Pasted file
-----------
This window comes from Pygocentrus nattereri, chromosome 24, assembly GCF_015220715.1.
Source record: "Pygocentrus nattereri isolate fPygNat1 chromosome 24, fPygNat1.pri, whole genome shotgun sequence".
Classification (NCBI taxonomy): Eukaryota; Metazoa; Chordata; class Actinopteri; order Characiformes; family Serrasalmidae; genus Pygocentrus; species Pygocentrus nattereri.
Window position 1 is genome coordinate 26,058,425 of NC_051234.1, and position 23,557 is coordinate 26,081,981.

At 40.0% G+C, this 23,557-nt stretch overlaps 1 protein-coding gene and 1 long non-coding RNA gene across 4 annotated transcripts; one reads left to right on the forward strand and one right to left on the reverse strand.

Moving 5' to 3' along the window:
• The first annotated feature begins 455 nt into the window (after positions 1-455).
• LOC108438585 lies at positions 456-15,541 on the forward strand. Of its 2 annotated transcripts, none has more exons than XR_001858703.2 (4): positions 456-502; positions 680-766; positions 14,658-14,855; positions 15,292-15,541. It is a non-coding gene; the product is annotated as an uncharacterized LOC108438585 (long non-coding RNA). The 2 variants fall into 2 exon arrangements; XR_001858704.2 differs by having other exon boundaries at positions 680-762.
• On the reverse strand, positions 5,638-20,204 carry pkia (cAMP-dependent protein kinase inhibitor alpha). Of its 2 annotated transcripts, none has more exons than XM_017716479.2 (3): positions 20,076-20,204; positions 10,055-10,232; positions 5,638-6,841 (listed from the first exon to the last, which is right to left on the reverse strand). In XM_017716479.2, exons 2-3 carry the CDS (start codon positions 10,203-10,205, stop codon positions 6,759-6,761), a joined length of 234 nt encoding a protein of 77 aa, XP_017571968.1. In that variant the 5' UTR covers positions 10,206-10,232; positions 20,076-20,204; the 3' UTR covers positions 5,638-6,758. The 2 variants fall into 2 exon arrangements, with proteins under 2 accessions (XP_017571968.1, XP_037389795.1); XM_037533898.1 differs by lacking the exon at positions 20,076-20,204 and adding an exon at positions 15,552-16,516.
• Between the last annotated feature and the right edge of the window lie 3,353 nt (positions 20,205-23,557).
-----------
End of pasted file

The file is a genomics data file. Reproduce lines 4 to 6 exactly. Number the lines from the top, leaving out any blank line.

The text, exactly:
Window position 1 is genome coordinate 26,058,425 of NC_051234.1, and position 23,557 is coordinate 26,081,981.

At 40.0% G+C, this 23,557-nt stretch overlaps 1 protein-coding gene and 1 long non-coding RNA gene across 4 annotated transcripts; one reads left to right on the forward strand and one right to left on the reverse strand.

Moving 5' to 3' along the window: